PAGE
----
SCO extends Linux lines

The next millennium will see an advent of "change going into hyperdrive", in which disruptive technologies will continue to alter the face of information technology, according to Doug Michels, SCO president and CEO of the Monterey Team.

Delivering the keynote address yesterday of this year's SCO Forum, Michels predicted that open source software, the internet and leaps in processing power will make the information age "more exciting, more interesting and more dangerous than ever before".

SCO announced yesterday a new series of Linux-related offerings to help its enterprise customers evaluate and manage the cost, benefits and risk of open source technologies.

SCO's open source offerings, he said, will be purely customer-driven.

"We have no intention of developing a branded version of Linux.

"The nature of open source software is that customers will end up with a derivative of the code. SCO will assist customers with this process through our professional services," he said.

"Processors will continue to become more powerful at the same cost. Silicon is just sand, the cost increase will be negligible," Michels said to a bemused crowd. "Perhaps I am simplifying a little, but I'm a software guy."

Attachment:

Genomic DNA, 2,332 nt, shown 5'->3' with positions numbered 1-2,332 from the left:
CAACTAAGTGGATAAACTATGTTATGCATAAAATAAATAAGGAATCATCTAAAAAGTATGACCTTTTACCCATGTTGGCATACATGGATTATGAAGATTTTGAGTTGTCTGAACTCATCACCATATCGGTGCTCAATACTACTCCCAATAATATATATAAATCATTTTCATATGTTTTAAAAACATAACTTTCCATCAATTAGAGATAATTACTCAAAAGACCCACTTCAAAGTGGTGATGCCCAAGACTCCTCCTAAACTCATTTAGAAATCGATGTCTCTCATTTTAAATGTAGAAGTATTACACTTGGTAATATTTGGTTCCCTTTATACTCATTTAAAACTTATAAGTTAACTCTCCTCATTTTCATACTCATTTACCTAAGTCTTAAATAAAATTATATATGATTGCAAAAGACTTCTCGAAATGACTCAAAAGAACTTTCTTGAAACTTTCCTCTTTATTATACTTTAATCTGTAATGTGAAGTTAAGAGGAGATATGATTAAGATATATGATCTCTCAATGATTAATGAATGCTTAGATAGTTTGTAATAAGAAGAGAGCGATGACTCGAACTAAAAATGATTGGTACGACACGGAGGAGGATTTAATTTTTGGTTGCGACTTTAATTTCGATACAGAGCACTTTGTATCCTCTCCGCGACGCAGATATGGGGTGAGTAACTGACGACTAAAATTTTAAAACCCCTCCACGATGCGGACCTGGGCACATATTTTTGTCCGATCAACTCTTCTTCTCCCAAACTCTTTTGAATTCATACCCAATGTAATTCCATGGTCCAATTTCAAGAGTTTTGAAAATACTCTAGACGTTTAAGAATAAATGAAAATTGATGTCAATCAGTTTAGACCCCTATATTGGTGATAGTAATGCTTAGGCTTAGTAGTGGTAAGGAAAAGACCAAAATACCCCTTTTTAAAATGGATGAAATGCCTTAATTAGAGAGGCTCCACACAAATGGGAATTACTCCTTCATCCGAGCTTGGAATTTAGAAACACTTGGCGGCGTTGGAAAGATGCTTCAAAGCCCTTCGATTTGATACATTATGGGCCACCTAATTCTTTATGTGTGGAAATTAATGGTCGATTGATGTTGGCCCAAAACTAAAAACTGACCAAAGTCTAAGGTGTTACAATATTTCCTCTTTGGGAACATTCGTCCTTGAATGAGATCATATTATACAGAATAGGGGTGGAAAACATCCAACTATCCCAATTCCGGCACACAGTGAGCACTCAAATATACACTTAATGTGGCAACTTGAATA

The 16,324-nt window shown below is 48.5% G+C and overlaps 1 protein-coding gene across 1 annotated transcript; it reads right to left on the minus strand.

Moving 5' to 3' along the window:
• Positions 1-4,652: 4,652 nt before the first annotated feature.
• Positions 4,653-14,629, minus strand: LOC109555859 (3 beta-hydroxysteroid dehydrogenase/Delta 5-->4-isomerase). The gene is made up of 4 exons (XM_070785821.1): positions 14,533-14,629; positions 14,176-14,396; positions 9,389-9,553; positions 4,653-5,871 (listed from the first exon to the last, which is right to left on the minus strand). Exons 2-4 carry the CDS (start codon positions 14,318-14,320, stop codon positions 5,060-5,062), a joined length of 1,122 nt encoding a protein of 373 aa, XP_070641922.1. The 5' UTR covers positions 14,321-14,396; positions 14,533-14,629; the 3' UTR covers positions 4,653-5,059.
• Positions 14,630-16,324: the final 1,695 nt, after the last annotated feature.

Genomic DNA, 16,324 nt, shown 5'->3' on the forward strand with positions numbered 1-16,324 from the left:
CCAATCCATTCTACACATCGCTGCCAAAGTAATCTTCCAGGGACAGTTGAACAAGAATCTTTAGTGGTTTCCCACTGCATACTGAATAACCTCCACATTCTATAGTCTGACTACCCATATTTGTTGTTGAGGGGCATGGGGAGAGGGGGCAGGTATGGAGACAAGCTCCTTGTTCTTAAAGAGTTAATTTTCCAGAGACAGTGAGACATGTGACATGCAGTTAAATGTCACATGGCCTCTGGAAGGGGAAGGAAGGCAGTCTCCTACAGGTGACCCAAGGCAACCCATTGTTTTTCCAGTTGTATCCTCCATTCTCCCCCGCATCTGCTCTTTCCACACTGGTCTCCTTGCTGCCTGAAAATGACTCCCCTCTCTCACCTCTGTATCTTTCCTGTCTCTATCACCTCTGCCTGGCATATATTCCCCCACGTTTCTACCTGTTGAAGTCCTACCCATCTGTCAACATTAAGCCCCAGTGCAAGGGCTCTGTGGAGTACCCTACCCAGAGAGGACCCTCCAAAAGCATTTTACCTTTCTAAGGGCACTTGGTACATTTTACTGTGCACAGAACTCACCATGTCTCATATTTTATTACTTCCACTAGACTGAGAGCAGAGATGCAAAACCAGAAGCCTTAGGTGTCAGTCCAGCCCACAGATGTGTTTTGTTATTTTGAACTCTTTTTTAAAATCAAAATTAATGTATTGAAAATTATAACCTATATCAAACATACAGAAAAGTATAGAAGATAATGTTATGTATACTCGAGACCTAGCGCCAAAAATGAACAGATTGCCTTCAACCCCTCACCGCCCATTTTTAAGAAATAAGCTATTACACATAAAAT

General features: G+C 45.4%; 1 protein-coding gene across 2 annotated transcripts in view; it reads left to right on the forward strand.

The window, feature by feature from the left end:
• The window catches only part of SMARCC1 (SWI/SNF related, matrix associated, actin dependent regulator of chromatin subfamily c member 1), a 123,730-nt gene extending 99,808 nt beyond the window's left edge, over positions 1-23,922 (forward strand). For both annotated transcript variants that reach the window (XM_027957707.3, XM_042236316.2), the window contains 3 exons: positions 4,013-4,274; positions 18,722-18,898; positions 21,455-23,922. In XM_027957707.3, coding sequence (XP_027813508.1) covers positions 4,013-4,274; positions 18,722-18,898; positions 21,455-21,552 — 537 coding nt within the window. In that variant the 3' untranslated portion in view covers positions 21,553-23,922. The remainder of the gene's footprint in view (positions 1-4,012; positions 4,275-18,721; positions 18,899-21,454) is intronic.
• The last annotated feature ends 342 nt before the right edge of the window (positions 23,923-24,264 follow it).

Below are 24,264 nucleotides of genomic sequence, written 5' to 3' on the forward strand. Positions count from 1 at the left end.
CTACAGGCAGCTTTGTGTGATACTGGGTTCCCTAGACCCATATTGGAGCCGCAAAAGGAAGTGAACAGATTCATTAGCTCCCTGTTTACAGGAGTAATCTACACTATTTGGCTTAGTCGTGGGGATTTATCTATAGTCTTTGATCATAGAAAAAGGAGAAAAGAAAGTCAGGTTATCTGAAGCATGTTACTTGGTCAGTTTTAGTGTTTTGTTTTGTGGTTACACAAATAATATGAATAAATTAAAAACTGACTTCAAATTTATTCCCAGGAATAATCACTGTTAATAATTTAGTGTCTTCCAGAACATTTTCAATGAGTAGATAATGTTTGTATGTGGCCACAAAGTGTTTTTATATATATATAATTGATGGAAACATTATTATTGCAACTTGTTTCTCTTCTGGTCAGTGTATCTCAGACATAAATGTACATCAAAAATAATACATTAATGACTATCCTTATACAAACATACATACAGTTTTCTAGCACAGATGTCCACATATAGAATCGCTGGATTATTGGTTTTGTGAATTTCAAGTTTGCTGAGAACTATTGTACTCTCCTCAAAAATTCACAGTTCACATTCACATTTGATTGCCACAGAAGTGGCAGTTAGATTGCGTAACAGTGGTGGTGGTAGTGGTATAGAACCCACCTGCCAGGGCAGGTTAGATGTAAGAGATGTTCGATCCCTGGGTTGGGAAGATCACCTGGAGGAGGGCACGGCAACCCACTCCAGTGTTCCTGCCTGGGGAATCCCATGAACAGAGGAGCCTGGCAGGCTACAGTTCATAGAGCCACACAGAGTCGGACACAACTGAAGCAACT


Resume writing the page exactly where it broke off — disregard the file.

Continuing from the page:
Leaps in processing power signals a shift away from the proprietary market, according to Michels, which will create more competition.

The internet has not only changed the network computing model away from the client/server model, it has changed the way we do business, commerce and the way we communicate, Michels said.

"More applications continue to be designed to use a browser interface as the primary interface for interaction with consumers," said Michels. Application service providers (ASPs) have also created a fundamental change in the way applications are distributed.

"ASP solutions will become very popular with small businesses," Michels said.

On open source software, he said collaborative software development is not new.

"Unix has had collaborative development for years. The difference is that the internet has magnified this process with a dramatic increase in the number of people who can now play around with source codes," he said.

The challenge for software vendors, Michels believes, is developing a reliable commercial product.

"Open source is not a panacea," he said.

"Because it is collaborative, you run the risk of lacking some of the good points of commercial software, such as copyright and patent protection, lack of a roadmap and no point of accountability.

"Having said that," said Michels, "collaborative software development will create a Renaissance in the software industry."

Natasha David travelled to Santa Cruz as a guest of SCO

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